New Zealand is declared by Forbes as the second best country for business in 2013 following Ireland which moved up to the top of the list from sixth place in 2012. Forbes listed New Zealand as the top country for business in 2012.
Despite dropping a spot, New Zealand remains one of the fastest growing nations with a Gross Domestic Product (GDP) growth of 2.5 per cent in 2012. New Zealand may be the smallest in the list of countries best for business, it boasts a $170 billion economy.
The country also achieved the best scores among the countries in categories like investor protection, personal freedom and lack of bureaucracy. New Zealand was recently named the least corrupt country in the world by Transparency International.
Meanwhile, the United States ranked poorly at number 51 for its excessive tax burden. According to Forbes, the U.S. statutory corporate tax rates are the highest in the world among developed nations. The country minimises the burden by allowing tax breaks. A medium-sized business in the U.S. will need 175 hours to comply with tax laws in the U.S., according to the World Bank.
In Forbes' Best Countries for Business which is now on its eighth year, Ireland takes the lead for the first time. Despite its economic woes, the country continues to attract investments from some of the biggest companies in the world. Ireland scored high in terms of business friendliness, low tax burden, investor protection and personal freedom.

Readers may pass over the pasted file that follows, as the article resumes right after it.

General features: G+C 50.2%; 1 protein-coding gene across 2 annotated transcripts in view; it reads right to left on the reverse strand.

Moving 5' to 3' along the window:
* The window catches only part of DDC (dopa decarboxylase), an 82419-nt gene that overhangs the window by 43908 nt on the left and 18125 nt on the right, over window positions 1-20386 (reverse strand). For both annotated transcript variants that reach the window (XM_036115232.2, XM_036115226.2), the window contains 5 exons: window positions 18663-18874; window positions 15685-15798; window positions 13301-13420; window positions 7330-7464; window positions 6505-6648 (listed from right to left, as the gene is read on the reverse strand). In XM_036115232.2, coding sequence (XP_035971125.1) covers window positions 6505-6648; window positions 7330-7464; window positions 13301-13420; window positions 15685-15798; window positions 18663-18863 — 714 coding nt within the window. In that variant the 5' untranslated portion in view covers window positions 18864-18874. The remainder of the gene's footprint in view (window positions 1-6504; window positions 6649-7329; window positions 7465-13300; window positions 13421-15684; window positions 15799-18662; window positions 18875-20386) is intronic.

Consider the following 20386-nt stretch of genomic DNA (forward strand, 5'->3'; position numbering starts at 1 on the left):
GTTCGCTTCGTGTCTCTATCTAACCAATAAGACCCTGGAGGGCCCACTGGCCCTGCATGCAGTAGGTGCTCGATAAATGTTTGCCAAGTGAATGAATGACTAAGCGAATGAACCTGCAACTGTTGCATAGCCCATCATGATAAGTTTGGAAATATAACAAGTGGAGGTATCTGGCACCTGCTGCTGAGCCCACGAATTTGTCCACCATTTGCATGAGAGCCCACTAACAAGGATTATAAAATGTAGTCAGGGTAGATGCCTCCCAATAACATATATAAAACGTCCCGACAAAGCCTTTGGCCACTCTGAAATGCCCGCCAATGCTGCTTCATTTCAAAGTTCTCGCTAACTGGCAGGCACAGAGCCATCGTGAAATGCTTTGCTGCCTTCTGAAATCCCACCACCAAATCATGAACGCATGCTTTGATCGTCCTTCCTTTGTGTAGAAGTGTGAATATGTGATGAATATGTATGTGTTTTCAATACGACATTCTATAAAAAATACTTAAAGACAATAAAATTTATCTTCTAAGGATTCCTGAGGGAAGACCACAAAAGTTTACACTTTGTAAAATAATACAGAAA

Forbes determines the Best Countries for Business by ranking 145 countries based on 11 different factors like innovation, taxes, technology, corruption, property rights, red tape, investor protection and stock market performance.
The data used in determining the best and worst countries for business were based on published reports from World Bank, World Economic Forum, Transparency International, Freedom House, Heritage Foundation and Property Rights Alliance.
Following Ireland and New Zealand in 3rd place is Hongkong, Denmark in 4th and Sweden in 5th place. Canada is in 8th place, Australia 11th and United Kingdom in 12th place in the Best Countries for Business.
At the bottom of the list or the worst country for business in 2013 is Guinea. Despite having the half of the world's bauxite reserves, the country has been unable to take advantage of its potential due to rampant corruption and political uncertainty.
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